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Thomas Casey has chosen a university program with a winning tradition and a pedigree of getting players to the next level.
The 20-year-old Charlottetown native has committed to the UNB Red for the 2021-22 season. UNB, coached by Bedeque native Gardiner MacDougall, has won three of the past four national championships and seven of the past 10 Atlantic University Sport (AUS) titles.
Casey narrowed the schools down to a shortlist before choosing UNB.
“It just kind of felt like a really comfortable fit and I am pleased it came to fruition,” the Charlottetown Islanders right-winger said Tuesday. “They compete for national championships and AUS championship year after year, so it’s something that really excites me. As a hockey player, you play to win games, so I am happy I can join a winning culture and can contribute to that.”
There is still the possibility Casey lands a pro deal, but if he doesn’t, he will be heading to UNB to further his education while continuing to grow his game.
Casey has gone from a sixth-round pick in the 2016 Quebec Major Junior Hockey League (QMJHL) draft to being a point behind linemate Cédric Desruisseaux for the league lead in points. He has tied his career high for goals in a season in about half as many games and set career highs for assists and points in a single season.
“It’s awesome,” Casey said, noting the Isles had the top four scorers in the league entering the week. “With team success comes a bit of individual (success). … There’s a bit of internal competition in there, too.”
Isles head coach Jim Hulton remembers head scout Trevor Birt telling him on draft day that Casey can “really fly”. But the bench boss said the hometown boy has exceeded expectations.
“I don't think you could have scripted it any better, the progression of Thomas’ career,” Hulton said.
Need to know
Who – Thomas Casey, a right-winger with the Charlottetown Islanders of the Quebec Major Junior Hockey League. The Charlottetown native turns 21 on April 10. He is the son of Tim and Liz Casey.
The latest – Casey has committed to the UNB Reds for next season. He will study business administration.
UNB head coach Gardiner MacDougall said: “He has a high-level, competitive work ethic, elite speed and top-notch character. These factors have helped him become one of the most improved players in the Quebec League, and now he’s among the elite offensive threats on a regular basis.”
Casey said: “My strengths as a player are my speed and play-making ability. … Combining skill with grit is what I’ve tried to exemplify throughout my junior career. I think that’ll be useful in my transition to the U Sports level.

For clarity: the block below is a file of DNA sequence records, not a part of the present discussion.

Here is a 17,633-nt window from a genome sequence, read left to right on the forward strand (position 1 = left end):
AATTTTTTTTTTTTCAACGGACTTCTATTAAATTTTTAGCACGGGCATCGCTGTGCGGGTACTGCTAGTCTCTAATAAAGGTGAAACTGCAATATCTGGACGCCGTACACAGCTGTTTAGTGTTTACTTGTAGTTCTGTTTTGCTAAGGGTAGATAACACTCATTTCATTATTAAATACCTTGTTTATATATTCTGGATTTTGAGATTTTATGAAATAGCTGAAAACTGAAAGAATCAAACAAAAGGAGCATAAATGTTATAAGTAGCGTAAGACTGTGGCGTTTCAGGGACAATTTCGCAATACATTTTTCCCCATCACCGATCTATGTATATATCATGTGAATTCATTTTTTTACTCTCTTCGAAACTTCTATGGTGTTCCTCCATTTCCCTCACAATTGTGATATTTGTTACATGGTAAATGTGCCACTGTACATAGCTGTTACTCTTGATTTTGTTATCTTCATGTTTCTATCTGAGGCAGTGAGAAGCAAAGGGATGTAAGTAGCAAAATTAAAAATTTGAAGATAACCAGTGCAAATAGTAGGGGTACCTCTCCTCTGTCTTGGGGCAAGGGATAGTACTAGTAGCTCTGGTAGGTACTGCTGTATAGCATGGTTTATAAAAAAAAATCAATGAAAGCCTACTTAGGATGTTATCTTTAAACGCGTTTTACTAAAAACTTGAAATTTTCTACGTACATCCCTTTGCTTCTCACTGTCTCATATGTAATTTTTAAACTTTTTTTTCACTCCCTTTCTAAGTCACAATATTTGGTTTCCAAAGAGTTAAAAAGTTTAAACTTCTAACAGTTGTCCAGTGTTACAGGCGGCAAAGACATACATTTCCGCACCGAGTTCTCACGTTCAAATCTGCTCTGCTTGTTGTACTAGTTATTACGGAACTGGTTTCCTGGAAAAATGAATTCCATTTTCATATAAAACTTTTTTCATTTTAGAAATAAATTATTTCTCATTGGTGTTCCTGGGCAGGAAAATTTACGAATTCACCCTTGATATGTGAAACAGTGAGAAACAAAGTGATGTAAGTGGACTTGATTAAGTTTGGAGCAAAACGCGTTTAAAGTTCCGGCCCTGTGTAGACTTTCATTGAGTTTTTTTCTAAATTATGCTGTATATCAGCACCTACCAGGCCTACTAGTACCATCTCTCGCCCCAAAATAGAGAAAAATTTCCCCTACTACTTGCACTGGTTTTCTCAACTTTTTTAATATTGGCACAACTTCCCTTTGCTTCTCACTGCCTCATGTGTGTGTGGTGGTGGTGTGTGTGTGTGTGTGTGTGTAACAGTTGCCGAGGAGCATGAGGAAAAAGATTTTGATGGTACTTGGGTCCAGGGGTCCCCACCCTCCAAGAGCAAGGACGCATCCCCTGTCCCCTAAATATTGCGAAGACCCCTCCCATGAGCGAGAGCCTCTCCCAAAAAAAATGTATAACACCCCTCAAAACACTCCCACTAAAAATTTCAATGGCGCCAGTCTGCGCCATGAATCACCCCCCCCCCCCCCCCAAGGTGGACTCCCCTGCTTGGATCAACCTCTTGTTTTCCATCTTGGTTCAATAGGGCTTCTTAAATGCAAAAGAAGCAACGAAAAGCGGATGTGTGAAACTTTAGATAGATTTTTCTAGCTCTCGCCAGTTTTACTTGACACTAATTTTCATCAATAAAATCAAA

Casey’s QMJHL career statistics
Season GP G A Pts.
2017-18 60 8 4 12
2018-19 54 12 22 34
2019-20 57 26 21 47
2020-21 31 26 34 60
Did you know? Casey played for the Notre Dame Hounds in Wilcox, Sask., for three seasons (his Grade 9-11 years). He said that experience will help prepare him for next year. “I think there’s a lot of similarities between UNB and Notre Dame.”
Reds connections – Islanders assistant coach Kevin Henderson played two seasons for UNB from 2007-08 to 2008-09 before turning pro.
Down time – The Islanders have been work-isolating since the beginning of February. It means players and staff are self-isolating when not practising or playing games. Wednesday was Day 52. Casey said he has watched all the top-rated movies on the internet and he and captain Brett Budgell, who is living with the Caseys, have passed the time by playing a lot of video games.
As Casey’s junior career winds down, a new chapter will start next year. He can lean on his experience breaking into the QMJHL as he learns the ropes at the university or pro ranks.
Casey joined the Islanders as a 17-year-old and carved out a niche for himself in a depth role on an energy line primarily with Liam Peyton and Cayse Ton.
He has been trusted with more responsibility as his career has progressed.
“It’s definitely a complete restart,” Casey said regarding next season. “No matter which school you go to you have work hard and earn your keep and earn the respect of the players and the staff around you.
“I am willing to put in that work and I definitely learned that first-hand in Charlottetown.”
Cracking the lineup could be even harder next season for freshmen as the COVID-19 pandemic means there is an extra year of players in the system. Players who would have been in their final year of eligibility in 2020-21 didn't play and thus could come back in 2021-22.
“One of the things that allows Thomas to go in right away is his ability to play up and down the lineup,” Hulton said. “That’s why he’s going to get some looks at pro is because of his versatility and speed.”
After UNB issued its news release about Casey signing the letter of intent, a number of his Isles teammates congratulated him on social media. It is a reflection of how they feel about their teammate.
“He’s extremely well-respected, admired and liked in the room,” Hulton said, noting he treats everybody the same way and has a lead-by-example approach. “He’s grown into the leadership role.”
Casey is the latest in a list of Islanders who have continued their hockey careers in Fredericton, N.B.
“We’ve been fortunate at UNB to have had a great deal of success with Prince Edward Island-born players,” MacDougall said, “from Gord Tweedy, Don MacAdam and Mike Kelly to more recent stars like Darryl Boyce and Stephen Anderson. Thomas will now have a great opportunity to grow this outstanding tradition.”
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